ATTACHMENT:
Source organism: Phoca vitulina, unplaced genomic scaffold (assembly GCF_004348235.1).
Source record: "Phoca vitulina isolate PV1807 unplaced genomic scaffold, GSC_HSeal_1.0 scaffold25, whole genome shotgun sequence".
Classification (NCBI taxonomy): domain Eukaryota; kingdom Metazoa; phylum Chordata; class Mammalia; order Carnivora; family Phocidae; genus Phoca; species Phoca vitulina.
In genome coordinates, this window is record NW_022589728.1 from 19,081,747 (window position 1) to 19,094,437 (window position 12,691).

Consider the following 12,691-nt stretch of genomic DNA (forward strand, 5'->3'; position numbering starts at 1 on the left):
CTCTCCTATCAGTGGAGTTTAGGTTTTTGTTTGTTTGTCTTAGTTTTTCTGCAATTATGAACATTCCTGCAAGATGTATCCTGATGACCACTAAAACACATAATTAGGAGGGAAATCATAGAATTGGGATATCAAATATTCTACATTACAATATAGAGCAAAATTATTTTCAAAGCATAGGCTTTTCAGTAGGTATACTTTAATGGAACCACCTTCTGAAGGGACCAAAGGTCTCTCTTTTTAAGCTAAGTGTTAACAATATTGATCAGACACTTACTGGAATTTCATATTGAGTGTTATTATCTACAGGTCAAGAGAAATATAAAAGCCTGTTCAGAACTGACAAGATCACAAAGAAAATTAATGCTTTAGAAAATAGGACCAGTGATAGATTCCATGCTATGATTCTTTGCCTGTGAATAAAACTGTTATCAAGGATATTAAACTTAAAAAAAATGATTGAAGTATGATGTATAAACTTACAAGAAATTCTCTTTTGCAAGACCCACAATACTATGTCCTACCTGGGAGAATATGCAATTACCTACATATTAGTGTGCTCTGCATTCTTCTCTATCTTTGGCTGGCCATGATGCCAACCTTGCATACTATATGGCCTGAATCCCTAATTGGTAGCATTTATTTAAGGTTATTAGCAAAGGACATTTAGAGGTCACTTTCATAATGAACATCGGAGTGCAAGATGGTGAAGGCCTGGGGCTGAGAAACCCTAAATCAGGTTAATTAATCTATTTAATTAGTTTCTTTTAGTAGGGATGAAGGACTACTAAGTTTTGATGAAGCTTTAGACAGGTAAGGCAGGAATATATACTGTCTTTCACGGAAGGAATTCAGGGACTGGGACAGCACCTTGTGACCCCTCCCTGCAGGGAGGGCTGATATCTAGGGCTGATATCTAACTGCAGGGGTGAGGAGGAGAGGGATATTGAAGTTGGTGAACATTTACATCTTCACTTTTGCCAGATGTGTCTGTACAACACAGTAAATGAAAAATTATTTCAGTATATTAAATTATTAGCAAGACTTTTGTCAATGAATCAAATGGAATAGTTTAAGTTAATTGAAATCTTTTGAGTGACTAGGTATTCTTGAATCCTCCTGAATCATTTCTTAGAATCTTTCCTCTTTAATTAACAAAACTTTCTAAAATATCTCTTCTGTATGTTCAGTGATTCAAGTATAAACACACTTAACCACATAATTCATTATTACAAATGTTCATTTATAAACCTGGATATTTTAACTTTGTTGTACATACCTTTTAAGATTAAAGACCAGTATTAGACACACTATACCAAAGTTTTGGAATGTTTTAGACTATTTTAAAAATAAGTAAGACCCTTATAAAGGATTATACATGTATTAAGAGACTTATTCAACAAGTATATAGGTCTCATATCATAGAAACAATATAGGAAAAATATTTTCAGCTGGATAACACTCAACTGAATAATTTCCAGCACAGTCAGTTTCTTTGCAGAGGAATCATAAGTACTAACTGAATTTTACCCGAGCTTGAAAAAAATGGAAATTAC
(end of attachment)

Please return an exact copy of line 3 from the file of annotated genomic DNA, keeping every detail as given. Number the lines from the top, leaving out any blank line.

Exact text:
Classification (NCBI taxonomy): domain Eukaryota; kingdom Metazoa; phylum Chordata; class Mammalia; order Carnivora; family Phocidae; genus Phoca; species Phoca vitulina.